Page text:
“Societies should really know better than to commemorate civil wars, for their outcomes are all too frequently, in the long term, ephemeral,” warns Jonathan Smele in this ambitious and thought-provoking new book.
Having won most of the fighting for control of the former tsarist empire, the Bolsheviks set about memorialising their triumphs through renaming Russia’s buildings, streets, towns, mountains and lakes in honour of their heroes, as well as erecting sculptures and public art in celebration of their victories. Yet, ultimately, even they could not escape the “revenge of the past”. According to Smele, these representations were demolitions waiting to happen. In the post-Soviet era, memorials to the Bolshevik victors have now been erased, and a process of re-memorialising has begun. In Moscow, the remains of defeated White leaders have recently been reinterred, while in Georgia monuments to Red heroes are to be replaced with ones that attest to “Russian aggression”. Thus, while the more familiar Red versus White aspect of the civil war has faded from contemporary relevance, other “Russian Civil Wars” – the Azeri-Armenian clashes, Armenian-Turkish relations, Russo-Ukrainian tribulations, Russo-Georgian wars, Muslim insurgency in the North Caucasus, and definitions of citizenship in the Baltic states, unfrozen by the disintegration of the USSR in 1991, are, as Smele remarks, “still very much alive”.
Over the past decade, scholars of modern Russia have begun to talk about a “continuum of crisis” spanning 1914-21. Here, Smele extends this reconceptualisation and offers an interesting corrective to depictions of a unitary Russian civil war. His book’s title neatly summarises his three main contentious arguments: the plurality of civil wars, the placing of the word “Russian” in inverted commas, and the span of conflict from 1916 to 1926. He argues spiritedly that there was not one civil war following the Bolshevik revolution of October 1917, and contests the usual chronological parameters in which conflict began in early or mid-1918, and ended with the major White defeats and withdrawal of intervening foreign troops, and the introduction of the conciliatory New Economic Policy between 1920 and 1922. Finally, Smele stresses that not all the wars took place in Russian territory, or even primarily involved Russian combatants.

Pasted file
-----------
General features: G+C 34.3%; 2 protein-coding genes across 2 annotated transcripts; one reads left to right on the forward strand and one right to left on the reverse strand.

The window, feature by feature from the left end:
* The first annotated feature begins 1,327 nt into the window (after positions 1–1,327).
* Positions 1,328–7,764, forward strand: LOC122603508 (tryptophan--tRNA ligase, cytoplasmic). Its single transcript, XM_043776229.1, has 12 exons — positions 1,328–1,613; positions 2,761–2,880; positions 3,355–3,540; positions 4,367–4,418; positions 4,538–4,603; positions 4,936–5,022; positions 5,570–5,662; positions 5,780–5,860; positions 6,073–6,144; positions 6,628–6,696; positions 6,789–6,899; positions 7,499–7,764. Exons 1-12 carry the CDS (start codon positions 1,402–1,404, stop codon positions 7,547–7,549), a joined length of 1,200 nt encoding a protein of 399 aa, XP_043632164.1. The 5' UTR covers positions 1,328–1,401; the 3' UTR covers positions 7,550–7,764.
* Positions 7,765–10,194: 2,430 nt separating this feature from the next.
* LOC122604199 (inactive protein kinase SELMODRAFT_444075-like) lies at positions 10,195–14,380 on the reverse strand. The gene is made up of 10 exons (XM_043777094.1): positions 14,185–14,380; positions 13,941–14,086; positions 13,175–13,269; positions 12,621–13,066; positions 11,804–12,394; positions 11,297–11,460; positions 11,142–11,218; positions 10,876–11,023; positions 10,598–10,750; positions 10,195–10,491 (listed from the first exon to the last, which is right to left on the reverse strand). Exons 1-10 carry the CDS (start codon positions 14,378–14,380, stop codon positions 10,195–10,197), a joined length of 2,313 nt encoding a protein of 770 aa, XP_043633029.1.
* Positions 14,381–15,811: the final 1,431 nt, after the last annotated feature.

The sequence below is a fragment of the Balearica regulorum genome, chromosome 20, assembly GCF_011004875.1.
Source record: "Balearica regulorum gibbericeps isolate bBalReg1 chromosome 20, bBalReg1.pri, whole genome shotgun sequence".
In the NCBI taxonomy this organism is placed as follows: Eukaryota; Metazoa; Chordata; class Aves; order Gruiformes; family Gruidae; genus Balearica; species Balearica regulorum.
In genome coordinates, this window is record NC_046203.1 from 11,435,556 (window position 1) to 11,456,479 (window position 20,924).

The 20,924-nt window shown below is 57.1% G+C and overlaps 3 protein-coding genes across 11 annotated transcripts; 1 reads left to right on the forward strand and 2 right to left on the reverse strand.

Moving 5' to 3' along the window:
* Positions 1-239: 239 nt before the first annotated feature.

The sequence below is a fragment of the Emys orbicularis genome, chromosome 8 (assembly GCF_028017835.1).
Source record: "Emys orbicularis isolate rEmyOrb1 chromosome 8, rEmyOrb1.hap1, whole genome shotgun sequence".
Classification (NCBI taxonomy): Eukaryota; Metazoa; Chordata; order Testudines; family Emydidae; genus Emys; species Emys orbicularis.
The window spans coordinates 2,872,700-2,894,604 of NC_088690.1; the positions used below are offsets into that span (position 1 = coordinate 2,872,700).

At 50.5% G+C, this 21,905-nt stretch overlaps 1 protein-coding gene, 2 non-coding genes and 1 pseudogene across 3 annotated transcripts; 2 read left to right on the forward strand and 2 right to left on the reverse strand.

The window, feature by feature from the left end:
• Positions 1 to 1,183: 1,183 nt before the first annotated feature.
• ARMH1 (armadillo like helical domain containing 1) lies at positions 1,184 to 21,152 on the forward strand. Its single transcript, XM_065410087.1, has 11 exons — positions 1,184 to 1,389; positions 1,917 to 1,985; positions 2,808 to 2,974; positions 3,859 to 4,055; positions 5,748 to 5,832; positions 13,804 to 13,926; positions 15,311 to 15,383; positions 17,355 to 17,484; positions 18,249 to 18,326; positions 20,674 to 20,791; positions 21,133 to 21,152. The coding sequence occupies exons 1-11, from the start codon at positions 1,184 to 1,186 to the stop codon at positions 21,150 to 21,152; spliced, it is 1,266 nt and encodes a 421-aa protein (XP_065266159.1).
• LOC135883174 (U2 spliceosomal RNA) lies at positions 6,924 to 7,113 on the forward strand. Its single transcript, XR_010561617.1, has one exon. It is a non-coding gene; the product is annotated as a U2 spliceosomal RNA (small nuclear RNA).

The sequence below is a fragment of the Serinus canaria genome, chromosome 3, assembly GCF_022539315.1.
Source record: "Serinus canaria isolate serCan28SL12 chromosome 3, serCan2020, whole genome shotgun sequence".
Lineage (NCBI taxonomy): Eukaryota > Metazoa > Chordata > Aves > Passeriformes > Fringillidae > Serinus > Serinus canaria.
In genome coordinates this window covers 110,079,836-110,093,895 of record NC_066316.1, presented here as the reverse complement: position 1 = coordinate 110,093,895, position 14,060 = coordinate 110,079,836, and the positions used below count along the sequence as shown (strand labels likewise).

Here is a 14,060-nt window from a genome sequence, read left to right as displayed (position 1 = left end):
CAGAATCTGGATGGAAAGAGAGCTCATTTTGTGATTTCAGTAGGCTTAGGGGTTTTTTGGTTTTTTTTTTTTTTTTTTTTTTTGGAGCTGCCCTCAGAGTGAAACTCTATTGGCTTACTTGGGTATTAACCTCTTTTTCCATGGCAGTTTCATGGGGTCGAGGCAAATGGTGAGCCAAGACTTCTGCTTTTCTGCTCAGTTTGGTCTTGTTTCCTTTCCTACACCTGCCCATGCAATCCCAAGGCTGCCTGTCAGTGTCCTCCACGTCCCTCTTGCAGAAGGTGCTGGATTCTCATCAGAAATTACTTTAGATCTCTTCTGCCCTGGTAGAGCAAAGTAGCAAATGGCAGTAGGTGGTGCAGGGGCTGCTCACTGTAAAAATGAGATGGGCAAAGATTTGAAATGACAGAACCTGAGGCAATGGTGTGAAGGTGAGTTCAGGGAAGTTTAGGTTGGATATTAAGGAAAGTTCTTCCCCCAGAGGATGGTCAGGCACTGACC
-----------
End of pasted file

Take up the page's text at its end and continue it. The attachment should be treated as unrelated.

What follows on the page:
This work presents a masterful synthesis of the best English and Russian language scholarship on the subject, in which the more familiar conflict between political forces that sought to inherit the territory of the tsars is enriched with detailed exploration of the attempts of many non-Russian national and religious groups to divide the former empire. Smele’s drama begins and ends in Central Asia – a location, he points out, that is closer to Mumbai than Moscow. He foregrounds the Muslim rebels of Central Asia, whose armed resistance he traces to the summer of 1916 when many of the tsar’s Muslim subjects rebelled against forced mobilisation into labour battalions to service the Imperial Russian Army. Further anti-colonial revolts broke out again in 1917‑18, resulting in the formation of the guerrilla Basmachi movement, which was significantly pacified only by June 1926.
In highlighting the fascinating transnational and multi-ethnic aspects of the struggles of this tumultuous decade, Smele’s book presents a colourful compendium of overlapping conflicts in a disintegrating and reconfiguring empire, and will stimulate fruitful reflection in the field.
Lara Douds-Cook is lecturer in Russian history, University of York.
The ‘Russian’ Civil Wars, 1916-1926: Ten Years that Shook the World
By Jonathan D. Smele
Hurst, 480pp, £35.00
Published 18 February 2016